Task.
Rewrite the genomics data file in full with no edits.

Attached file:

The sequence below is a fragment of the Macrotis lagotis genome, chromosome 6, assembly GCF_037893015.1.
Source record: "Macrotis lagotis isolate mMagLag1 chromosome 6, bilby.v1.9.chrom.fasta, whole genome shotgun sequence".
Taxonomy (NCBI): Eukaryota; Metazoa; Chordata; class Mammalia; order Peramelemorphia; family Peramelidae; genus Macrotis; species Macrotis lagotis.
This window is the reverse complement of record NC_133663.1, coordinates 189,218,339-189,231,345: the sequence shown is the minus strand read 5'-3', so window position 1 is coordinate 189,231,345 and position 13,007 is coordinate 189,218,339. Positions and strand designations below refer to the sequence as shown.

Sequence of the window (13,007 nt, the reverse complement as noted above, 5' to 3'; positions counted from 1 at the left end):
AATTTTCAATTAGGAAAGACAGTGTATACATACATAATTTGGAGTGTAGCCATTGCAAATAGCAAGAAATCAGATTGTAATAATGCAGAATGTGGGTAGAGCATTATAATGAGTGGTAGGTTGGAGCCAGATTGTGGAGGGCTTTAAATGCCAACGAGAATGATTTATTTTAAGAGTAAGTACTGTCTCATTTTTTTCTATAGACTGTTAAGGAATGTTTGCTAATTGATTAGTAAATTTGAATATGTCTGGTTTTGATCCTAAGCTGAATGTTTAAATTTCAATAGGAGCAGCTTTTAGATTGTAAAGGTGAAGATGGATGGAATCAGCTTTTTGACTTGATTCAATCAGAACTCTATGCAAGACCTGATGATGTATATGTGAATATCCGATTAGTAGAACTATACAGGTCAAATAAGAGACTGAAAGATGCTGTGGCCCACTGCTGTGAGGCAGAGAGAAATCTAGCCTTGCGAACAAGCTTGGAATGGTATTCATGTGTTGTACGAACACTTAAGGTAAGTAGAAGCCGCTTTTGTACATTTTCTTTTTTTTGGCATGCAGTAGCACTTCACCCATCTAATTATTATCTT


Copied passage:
The sequence below is a fragment of the Macrotis lagotis genome, chromosome 6, assembly GCF_037893015.1.
Source record: "Macrotis lagotis isolate mMagLag1 chromosome 6, bilby.v1.9.chrom.fasta, whole genome shotgun sequence".
Taxonomy (NCBI): Eukaryota; Metazoa; Chordata; class Mammalia; order Peramelemorphia; family Peramelidae; genus Macrotis; species Macrotis lagotis.
This window is the reverse complement of record NC_133663.1, coordinates 189,218,339-189,231,345: the sequence shown is the minus strand read 5'-3', so window position 1 is coordinate 189,231,345 and position 13,007 is coordinate 189,218,339. Positions and strand designations below refer to the sequence as shown.

Sequence of the window (13,007 nt, the reverse complement as noted above, 5' to 3'; positions counted from 1 at the left end):
AATTTTCAATTAGGAAAGACAGTGTATACATACATAATTTGGAGTGTAGCCATTGCAAATAGCAAGAAATCAGATTGTAATAATGCAGAATGTGGGTAGAGCATTATAATGAGTGGTAGGTTGGAGCCAGATTGTGGAGGGCTTTAAATGCCAACGAGAATGATTTATTTTAAGAGTAAGTACTGTCTCATTTTTTTCTATAGACTGTTAAGGAATGTTTGCTAATTGATTAGTAAATTTGAATATGTCTGGTTTTGATCCTAAGCTGAATGTTTAAATTTCAATAGGAGCAGCTTTTAGATTGTAAAGGTGAAGATGGATGGAATCAGCTTTTTGACTTGATTCAATCAGAACTCTATGCAAGACCTGATGATGTATATGTGAATATCCGATTAGTAGAACTATACAGGTCAAATAAGAGACTGAAAGATGCTGTGGCCCACTGCTGTGAGGCAGAGAGAAATCTAGCCTTGCGAACAAGCTTGGAATGGTATTCATGTGTTGTACGAACACTTAAGGTAAGTAGAAGCCGCTTTTGTACATTTTCTTTTTTTTGGCATGCAGTAGCACTTCACCCATCTAATTATTATCTT